When Paul wrote his letter to the church in Rome, he had to spend a good deal of effort helping the Jews to overcome the pride and arrogance that could blind them to the true beauty of Christ. It was an unfortunate irony that their rich heritage of religious practices and the cherishing of scriptures might actually work against their ability to obey the gospel.
For one thing, many of the Jews thought that simply being Jewish guaranteed them God’s favor. This led Paul to ask two specific questions designed to help them realize the important distinction between a) conditions favorable to spiritual growth and b) inherent spiritual superiority.
The first question, found in Romans 3:1 is this: “What advantage has the Jew?” and the answer given is “Great in every respect.”
The second question, in verse 9, is this: “What then? Are we better than they?” and the answer given is an emphatic “not at all.”
Notice the specific differences in the wordings of these two questions, for within their subtleties lie the unraveling of the Jew’s false sense of superiority.
The first question, “what advantage has the Jew?” asks simply what special and unique blessings have been enjoyed by the Jewish people. And indeed, there were a great many blessings that the Jews had received. As Paul states in verse 2, “they were entrusted with the oracles of God.” That is to say, that the typical Jewish person grows up hearing and memorizing God’s prophecies concerning His Son and His cosmic scheme of redemption.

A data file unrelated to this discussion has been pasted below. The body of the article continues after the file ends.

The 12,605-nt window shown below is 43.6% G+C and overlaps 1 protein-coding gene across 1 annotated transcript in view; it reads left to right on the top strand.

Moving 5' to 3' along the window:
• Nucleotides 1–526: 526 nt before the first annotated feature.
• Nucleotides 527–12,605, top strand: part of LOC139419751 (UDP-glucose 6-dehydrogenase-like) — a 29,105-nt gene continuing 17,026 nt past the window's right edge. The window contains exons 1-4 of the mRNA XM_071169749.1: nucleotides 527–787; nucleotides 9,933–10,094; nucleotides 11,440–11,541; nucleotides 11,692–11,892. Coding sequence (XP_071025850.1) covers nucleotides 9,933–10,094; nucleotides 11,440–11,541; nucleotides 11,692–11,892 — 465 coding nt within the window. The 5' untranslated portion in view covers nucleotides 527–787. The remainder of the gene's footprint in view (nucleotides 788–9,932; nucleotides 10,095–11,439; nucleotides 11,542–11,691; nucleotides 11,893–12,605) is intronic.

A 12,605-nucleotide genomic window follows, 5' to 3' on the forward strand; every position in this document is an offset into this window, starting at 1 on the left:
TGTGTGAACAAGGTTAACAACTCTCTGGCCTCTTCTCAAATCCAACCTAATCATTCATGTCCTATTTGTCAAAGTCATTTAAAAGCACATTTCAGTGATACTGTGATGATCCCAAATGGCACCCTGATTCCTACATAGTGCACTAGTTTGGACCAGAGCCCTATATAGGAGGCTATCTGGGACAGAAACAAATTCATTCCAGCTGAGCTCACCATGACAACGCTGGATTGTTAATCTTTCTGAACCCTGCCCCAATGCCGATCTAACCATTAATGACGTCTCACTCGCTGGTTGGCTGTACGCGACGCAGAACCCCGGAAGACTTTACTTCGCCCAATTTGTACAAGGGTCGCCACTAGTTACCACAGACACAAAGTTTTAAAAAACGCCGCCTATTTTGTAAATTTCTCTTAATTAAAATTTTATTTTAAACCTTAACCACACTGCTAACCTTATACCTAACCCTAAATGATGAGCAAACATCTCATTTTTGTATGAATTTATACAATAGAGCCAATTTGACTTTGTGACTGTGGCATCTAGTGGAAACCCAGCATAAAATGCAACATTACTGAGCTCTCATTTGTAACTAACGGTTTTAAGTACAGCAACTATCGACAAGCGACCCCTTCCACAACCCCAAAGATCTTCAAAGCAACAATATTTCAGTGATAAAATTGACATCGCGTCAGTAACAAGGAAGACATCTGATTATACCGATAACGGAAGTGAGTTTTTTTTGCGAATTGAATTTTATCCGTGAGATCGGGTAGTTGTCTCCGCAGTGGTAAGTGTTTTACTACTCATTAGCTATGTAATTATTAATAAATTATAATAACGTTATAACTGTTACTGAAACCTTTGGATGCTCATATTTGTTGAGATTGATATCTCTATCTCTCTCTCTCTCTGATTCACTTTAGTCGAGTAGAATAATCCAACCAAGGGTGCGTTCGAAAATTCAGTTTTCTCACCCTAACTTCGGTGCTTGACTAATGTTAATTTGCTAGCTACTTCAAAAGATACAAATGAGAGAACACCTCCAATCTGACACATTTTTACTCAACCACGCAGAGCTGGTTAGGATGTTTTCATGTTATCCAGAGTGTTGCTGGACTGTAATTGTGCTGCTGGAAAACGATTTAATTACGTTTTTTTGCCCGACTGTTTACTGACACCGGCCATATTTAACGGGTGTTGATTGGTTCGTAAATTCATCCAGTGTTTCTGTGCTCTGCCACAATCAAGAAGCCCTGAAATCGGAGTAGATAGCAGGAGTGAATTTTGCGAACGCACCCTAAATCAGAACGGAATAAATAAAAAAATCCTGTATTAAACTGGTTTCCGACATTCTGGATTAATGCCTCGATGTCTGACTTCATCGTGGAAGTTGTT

The second question, “Are we better than they?” asks not simply what special blessings the Jews have received, but whether or not they are inherently more valuable to God or more worthy of His grace.
The implication is clear, Jews have been favored by God in the sense that He has blessed them with conditions favorable to spiritual growth, but He has most certainly not favored them in the sense of making them ethically, morally, or spiritually superior simply for being a Jew.
Now apply this to your own situation. Perhaps God has blessed you with conditions favorable to receptivity. We a individuals have been blessed with some or all of the following:
• Living in a country with religious freedom.
• Living in a country where Christianity is common.
• Having access to a Bible.
• Being born into a Christian family.
• Being reached out to and taught the gospel by a Christian.
• Attending a church that studies the Bible thoroughly.
• Having a heritage in the Restoration Movement.
We must not make the same mistakes that many of the Jews were making.
We must not, for instance, assume that simply because our church has its roots and heritage in the Restoration Movement, that God will accept us regardless of our specific individual and congregational actions and decisions. Simply having “Church of Christ” on a sign guarantees us nothing. Actually being Biblical in practice is essential.
We must also realize that we are not Biblical Christians because we are just so much wiser or more spiritual than the billions of other people on this earth, but in large part because God has blessed us with conditions that are favorable to our spiritual growth. Had we been born in another country, or another family, or another century, we might not have received the blessings that have brought us to the understanding of the truth that we have today. This realization should result in humility, not arrogance.